From Kaiserslautern, the first stage of the Pfälzer Waldpfad trail brings us on a route about 16km long through pretty forests to the Humberg Tower, with its great views, and on into the Moosalbe Valley, where we reach our destination of the ‘Naturfreundehaus Finsterbrunnertal’ guest house and campsite.
Stage 2: Finsterbrunnertal to Johanniskreuz
At only 12km, the second stage is the shortest part of the Pfälzer Waldpfad trail. It brings us along the Moosalbe River through the Karlstal ravine and 470m up to the hamlet of Johanniskreuz.
Stage 3: Johanniskreuz to Heltersberg
The third stage of the Pfälzer Waldpfad trail takes us from Johanniskreuz to Heltersberg, through thick forest and river valleys with idyllic little lakes.
Stage 4: Heltersberg to Rodalben
The fourth stage of the trail leads us past the imposing Seelen rocks to the remains of a Roman castle named ‘Heidelsburg’, before bringing us to the place of pilgrimage at Maria Rosenberg and finally to the end point at Rodalben.
Stage 5: Rodalben to Merzalben
The fifth stage of the Pfälzer Waldpfad trail leads us from the Hilschberghaus rest stop past Rodalben and the Birkwieserhof farm for 10km before arriving at the end of the stage in Merzalben.
Stage 6: Merzalben to Hauenstein
The 23km long sixth stage of the trail is not only the longest section of the route, it also boasts the highest point of the trail with the 607m high Weißenberg and the breath-taking views from the top to reward you for your exertions.
Stage 7: Hauenstein to Dahn
The seventh stage of the trail brings us from the town of Hauenstein, famous for its shoe industry, to Dahn, the 'capital' of the Dahner Felsenland, known for its red sandstone rock formations. Just before the end of the route, we find the Jungfernsprung, one of the most famous rocks in the Palatinate.
Stage 8: Dahn to Erlenbach
On the eighth stage of the trail from Dahn to Erlenbach we pass some impressive rock formations and the ruined castles of Altdahn, Grafendahn, Tanstein and Drachenfels perching dramatically on the red sandstone massif.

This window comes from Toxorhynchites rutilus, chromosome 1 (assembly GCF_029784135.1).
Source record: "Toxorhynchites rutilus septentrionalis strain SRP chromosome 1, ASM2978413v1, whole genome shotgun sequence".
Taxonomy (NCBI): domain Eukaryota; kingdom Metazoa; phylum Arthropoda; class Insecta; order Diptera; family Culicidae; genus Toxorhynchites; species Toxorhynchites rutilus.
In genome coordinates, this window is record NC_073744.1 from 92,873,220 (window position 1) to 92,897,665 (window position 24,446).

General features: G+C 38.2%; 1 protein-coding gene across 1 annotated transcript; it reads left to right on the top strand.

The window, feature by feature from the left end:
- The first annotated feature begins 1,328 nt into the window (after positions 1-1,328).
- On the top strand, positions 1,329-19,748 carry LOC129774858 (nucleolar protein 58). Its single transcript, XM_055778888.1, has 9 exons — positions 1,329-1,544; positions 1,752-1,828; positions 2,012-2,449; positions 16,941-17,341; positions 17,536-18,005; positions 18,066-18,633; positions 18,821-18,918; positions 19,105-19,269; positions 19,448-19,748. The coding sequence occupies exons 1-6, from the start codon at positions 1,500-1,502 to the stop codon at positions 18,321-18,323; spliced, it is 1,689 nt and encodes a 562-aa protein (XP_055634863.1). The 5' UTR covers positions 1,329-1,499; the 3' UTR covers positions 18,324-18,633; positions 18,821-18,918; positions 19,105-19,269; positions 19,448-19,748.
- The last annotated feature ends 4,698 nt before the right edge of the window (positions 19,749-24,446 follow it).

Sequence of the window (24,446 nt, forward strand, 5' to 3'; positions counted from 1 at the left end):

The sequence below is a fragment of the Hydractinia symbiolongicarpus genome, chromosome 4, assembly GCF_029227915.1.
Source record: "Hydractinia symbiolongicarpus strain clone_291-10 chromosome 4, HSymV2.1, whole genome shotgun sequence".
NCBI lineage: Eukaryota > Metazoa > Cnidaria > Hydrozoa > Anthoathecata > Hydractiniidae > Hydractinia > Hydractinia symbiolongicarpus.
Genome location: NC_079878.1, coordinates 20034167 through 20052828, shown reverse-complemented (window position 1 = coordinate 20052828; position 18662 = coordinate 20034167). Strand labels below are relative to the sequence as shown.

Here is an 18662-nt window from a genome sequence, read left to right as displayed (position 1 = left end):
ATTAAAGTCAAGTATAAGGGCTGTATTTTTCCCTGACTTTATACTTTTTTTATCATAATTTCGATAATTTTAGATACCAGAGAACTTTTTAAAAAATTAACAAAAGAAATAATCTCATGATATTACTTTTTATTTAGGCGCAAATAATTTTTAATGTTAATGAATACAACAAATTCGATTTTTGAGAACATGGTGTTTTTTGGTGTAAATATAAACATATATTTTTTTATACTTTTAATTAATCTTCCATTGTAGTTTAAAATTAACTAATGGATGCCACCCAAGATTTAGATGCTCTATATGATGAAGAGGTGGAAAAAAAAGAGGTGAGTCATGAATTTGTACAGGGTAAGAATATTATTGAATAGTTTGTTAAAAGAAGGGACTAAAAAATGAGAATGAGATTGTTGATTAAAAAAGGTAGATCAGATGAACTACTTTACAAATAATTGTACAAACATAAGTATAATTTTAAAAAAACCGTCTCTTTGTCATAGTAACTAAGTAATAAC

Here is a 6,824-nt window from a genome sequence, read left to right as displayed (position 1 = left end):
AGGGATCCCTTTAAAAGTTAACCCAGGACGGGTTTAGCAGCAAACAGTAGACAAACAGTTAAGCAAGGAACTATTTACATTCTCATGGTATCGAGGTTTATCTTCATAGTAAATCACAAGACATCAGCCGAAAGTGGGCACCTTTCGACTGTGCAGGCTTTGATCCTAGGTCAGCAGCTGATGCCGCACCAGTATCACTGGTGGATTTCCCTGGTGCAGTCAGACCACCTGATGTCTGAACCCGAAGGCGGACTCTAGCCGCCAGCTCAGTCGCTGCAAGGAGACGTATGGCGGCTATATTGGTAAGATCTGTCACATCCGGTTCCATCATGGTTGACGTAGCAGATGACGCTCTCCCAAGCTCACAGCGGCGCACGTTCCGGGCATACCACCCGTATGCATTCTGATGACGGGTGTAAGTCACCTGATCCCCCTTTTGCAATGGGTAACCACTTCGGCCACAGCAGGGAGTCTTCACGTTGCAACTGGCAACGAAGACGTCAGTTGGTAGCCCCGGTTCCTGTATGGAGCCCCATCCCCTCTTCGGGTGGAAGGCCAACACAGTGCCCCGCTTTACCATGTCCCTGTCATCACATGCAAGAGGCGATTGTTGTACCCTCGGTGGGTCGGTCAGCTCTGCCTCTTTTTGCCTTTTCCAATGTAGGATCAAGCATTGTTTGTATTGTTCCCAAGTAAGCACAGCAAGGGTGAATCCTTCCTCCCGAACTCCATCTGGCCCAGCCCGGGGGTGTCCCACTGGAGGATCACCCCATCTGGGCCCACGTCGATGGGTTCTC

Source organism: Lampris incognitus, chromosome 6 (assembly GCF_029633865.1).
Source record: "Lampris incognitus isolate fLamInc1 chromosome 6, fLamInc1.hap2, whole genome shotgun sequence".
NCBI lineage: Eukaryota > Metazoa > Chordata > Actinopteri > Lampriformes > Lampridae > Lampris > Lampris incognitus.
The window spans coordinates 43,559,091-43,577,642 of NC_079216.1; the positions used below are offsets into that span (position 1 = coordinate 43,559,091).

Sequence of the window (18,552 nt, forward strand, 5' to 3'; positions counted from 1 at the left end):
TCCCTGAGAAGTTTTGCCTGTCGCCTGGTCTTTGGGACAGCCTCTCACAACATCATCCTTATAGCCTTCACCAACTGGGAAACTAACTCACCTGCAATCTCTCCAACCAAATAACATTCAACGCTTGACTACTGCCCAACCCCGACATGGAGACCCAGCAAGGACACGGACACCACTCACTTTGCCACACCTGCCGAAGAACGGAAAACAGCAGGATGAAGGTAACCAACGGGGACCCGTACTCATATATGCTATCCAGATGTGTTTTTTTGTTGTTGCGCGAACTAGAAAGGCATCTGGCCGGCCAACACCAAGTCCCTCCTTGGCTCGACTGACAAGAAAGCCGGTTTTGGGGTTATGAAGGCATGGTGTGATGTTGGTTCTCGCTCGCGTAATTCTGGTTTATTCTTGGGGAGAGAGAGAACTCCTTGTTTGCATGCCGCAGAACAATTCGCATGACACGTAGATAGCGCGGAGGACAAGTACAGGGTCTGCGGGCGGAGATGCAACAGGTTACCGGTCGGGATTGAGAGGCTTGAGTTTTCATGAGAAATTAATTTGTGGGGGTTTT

Stage 9: Erlenbach to Schweigen-Rechtenbach
From Erlenbach, the last stage of the trail brings us past the impressive Berwartstein Castle to Schweigen, the most southerly town on the German Wine Route. We walk through Alsace (France) for a few kilometres and have a great view from the Rhine plain to the Black Forest.
UFFBASSE! - Campaign for being considerate of others in nature
- Always act in a proactive, friendly and considerate way towards everyone you encounter along the way.
- Respect nature, do not destroy plants and always stay on the paths. Try to avoid excessive noise and leave the forest before dusk.
- Remember to take a rubbish bag with you when you go out and take your rubbish back home.
- Please keep your dog on a leash at all times. Other visitors and animals thank you.
- For your own safety, observe all road closures, including at weekends.
- Park only in designated parking areas. Leave space for emergency vehicles and agricultural machinery.
- Please give priority to agricultural and forestry traffic.
Rest stopsNaturfreundehaus Finsterbrunnertal
Gaststätte Kaninchenzuchtverein P113
Hotel Am Hirschhorn
Landgasthof-Hotel "Zum Ochsen"
Dorfstübel am Schuhmuseum
Wanderheim "Dicke Eiche"
German Wine Gate, Schweigen-Rechtenbach
Safety informationIn light of recent events:
In autumn in particular, it is important to remember that leaves lying on the ground can hide bumps, roots, stones and holes in the path. Trees can topple and branches can fall down after thunderstorms and rainstorms. Natural paths can become muddy and slippery, especially in poor weather conditions. Not all rocks and precipices are secured with ropes or railings. You need to be sure-footed in certain areas. Damage to paths of this kind is to be expected on hikes. If you feel that certain sections of the path are not passable for you, please avoid them.
We endeavour to announce all closures due to forest work or hunting parties on this platform. Nevertheless, sometimes there are situations where hiking trails are closed and we may not have been informed. If you unexpectedly encounter a road closure or diversion, please follow the instructions for your own safety.
Tips and hints
Getting thereA63 or A6 to Mainz-Kaiserslautern junction or Kaiserslautern-West exit
ParkingAt Kaiserslautern central station
Book recommendation by the author
Author’s map recommendations
Book recommendations for this region:
Recommended maps for this region:
EquipmentWe recommend the following equipment as standard for our hiking tours:
- Sturdy shoes
- Clothing suitable for the weather
- Sun and rain protection
- Sufficient quantity of food and drink, as refreshment stops or shopping facilities are not always available or open.
- Although the paths are very well marked throughout, for safety reasons it is always advisable to carry a suitable hiking map so that you can quickly find your way to a safe area in the event of a thunderstorm or emergency.
- 9 Stages